There are a range of sanctions that at the end of a disciplinary process can be imposed on an employee, they range across letter of concern, verbal warning to more severe sanctions including dismissal or demotion.
When faced with disciplining an employee the chair of the disciplinary meeting needs to make a decision on the evidence before them in the context of the situation. One of the first steps is to consult the employer’s policies and procedures, often found in the employee handbook.
The handbook can set standards for employees as well as give an indication as to what sanctions certain misdemeanours or offences carry, just like sentencing guidelines for criminal offences.
Sanctions can vary from employer to employer as there might be a particular act or omission by the employee that is particularly crucial in your businesses or industry and hence a harsher sanction could be issued. However this should be explained and clearly set out in your policies and procedures.
What if there are two employees who commit the same offence;
do you have to give them both the same sanction?
This depends on the offence and the circumstances, are they the same or just similar. The ACAS Code of Practice in Disciplinary and Grievance Procedures details that employees should be treated consistently. Inconsistent treatment could lead to an employment tribunal where one employee claims that they have been treated unfairly as they have received the harsher sanction of the two.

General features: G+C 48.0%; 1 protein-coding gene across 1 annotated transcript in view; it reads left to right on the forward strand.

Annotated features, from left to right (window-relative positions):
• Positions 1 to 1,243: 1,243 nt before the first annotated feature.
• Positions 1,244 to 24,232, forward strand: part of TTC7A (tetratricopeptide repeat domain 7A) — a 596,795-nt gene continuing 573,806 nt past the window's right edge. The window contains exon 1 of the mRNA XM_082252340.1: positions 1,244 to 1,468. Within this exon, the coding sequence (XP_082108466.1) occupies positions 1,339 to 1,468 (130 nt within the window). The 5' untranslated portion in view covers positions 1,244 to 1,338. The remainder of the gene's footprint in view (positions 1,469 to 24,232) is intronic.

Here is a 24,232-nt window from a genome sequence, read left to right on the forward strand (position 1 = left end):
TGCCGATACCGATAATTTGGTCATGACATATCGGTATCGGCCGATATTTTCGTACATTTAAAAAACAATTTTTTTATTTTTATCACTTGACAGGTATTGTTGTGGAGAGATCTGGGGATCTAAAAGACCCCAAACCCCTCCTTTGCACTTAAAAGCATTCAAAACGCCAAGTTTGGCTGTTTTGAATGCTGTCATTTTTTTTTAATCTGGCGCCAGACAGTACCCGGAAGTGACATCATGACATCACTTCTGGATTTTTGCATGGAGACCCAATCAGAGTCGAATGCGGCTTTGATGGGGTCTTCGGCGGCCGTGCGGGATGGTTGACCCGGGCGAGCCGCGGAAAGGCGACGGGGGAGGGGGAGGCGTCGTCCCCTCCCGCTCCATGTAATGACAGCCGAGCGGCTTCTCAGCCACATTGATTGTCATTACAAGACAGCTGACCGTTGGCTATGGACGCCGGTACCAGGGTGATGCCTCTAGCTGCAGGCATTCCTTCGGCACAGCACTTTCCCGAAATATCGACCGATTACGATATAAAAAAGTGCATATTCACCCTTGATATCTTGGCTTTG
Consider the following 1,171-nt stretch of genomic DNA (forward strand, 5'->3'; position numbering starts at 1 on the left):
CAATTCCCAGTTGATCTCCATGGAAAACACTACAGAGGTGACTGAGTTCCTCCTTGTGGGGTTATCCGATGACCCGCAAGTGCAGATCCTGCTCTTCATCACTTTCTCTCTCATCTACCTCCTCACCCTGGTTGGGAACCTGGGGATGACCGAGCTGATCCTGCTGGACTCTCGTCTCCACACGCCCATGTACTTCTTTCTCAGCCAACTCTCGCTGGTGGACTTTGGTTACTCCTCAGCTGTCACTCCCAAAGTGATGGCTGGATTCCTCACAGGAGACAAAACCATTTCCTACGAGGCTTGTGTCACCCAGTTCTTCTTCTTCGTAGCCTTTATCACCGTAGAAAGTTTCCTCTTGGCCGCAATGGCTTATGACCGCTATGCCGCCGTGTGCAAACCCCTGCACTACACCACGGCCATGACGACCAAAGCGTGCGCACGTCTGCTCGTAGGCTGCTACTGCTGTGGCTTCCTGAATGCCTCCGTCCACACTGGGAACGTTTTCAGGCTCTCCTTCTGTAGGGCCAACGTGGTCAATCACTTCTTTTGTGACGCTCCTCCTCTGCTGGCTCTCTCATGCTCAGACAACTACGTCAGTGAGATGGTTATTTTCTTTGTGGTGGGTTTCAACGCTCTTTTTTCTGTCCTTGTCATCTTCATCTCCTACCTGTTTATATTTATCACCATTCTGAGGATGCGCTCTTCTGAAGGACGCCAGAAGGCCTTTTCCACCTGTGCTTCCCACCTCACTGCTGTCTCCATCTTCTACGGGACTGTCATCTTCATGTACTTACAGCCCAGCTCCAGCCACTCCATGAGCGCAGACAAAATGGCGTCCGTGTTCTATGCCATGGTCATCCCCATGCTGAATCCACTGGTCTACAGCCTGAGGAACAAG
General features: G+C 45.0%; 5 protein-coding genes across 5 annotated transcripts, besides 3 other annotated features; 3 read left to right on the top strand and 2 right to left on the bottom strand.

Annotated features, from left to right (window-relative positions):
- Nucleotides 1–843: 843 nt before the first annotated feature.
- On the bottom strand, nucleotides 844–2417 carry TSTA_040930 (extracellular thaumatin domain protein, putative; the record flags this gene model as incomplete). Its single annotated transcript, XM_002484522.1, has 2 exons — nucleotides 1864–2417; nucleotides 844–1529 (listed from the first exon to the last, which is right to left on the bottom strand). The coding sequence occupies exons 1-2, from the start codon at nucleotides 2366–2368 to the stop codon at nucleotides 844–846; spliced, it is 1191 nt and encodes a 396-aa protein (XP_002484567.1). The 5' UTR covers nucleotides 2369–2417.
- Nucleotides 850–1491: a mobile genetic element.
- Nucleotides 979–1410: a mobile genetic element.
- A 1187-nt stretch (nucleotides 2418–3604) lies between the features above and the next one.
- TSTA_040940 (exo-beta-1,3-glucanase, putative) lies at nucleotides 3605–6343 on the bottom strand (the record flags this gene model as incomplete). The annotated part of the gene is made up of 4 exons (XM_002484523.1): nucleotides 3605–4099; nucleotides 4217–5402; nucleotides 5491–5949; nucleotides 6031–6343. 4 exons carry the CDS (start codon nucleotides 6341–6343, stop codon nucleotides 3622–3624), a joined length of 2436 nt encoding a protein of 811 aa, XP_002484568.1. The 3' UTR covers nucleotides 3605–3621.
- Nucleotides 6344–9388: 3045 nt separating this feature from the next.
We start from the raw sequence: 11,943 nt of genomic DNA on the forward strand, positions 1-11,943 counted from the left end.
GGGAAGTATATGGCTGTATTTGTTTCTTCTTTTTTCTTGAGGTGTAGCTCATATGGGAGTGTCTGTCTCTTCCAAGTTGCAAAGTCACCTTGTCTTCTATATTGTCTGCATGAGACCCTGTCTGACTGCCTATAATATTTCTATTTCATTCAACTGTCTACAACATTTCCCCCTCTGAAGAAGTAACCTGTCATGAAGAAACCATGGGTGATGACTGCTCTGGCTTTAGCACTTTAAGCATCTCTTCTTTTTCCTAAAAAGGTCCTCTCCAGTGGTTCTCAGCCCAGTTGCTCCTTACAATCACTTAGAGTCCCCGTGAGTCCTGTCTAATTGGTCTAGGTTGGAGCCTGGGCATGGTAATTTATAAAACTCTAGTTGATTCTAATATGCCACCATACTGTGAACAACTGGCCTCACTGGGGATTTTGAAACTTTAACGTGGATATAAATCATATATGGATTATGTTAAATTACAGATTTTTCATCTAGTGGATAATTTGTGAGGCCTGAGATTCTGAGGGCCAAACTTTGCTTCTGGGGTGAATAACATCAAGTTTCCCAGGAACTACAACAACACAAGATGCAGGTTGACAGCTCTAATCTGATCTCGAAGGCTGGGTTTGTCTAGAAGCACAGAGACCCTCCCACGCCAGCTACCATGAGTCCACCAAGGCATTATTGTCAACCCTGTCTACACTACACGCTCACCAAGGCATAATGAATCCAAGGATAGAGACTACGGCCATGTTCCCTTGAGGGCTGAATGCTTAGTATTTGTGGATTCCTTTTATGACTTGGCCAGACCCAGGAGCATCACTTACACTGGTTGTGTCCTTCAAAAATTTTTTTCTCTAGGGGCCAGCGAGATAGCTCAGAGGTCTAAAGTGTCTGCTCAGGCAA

It is also important to consider if this offence has happened previously within the business and how it was dealt with at that time. There is the possibility that a precedent has been set with certain offences. If you usually issue verbal warnings for multiple lateness’s then why do you now want to issue a written warning to a different employee?
This problem has been the subject of many employment tribunal cases and predominantly when either;
- There are two employees involved in the same incident; or